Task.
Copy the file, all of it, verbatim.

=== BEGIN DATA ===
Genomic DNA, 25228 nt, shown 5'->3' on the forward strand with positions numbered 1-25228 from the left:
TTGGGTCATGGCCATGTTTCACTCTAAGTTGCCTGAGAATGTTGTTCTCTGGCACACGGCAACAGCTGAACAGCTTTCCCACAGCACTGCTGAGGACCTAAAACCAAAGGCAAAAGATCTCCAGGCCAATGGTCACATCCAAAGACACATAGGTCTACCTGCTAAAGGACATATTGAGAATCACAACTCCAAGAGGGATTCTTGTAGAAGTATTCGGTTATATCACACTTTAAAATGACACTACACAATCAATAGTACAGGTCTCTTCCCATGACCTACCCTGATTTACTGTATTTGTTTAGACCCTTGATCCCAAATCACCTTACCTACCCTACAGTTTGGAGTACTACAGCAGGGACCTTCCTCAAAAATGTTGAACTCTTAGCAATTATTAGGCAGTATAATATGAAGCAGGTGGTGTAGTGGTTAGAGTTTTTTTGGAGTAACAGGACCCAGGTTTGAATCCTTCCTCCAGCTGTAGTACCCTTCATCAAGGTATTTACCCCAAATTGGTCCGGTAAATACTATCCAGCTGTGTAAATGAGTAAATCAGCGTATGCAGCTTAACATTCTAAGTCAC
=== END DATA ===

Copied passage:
Genomic DNA, 25228 nt, shown 5'->3' on the forward strand with positions numbered 1-25228 from the left:
TTGGGTCATGGCCATGTTTCACTCTAAGTTGCCTGAGAATGTTGTTCTCTGGCACACGGCAACAGCTGAACAGCTTTCCCACAGCACTGCTGAGGACCTAAAACCAAAGGCAAAAGATCTCCAGGCCAATGGTCACATCCAAAGACACATAGGTCTACCTGCTAAAGGACATATTGAGAATCACAACTCCAAGAGGGATTCTTGTAGAAGTATTCGGTTATATCACACTTTAAAATGACACTACACAATCAATAGTACAGGTCTCTTCCCATGACCTACCCTGATTTACTGTATTTGTTTAGACCCTTGATCCCAAATCACCTTACCTACCCTACAGTTTGGAGTACTACAGCAGGGACCTTCCTCAAAAATGTTGAACTCTTAGCAATTATTAGGCAGTATAATATGAAGCAGGTGGTGTAGTGGTTAGAGTTTTTTTGGAGTAACAGGACCCAGGTTTGAATCCTTCCTCCAGCTGTAGTACCCTTCATCAAGGTATTTACCCCAAATTGGTCCGGTAAATACTATCCAGCTGTGTAAATGAGTAAATCAGCGTATGCAGCTTAACATTCTAAGTCAC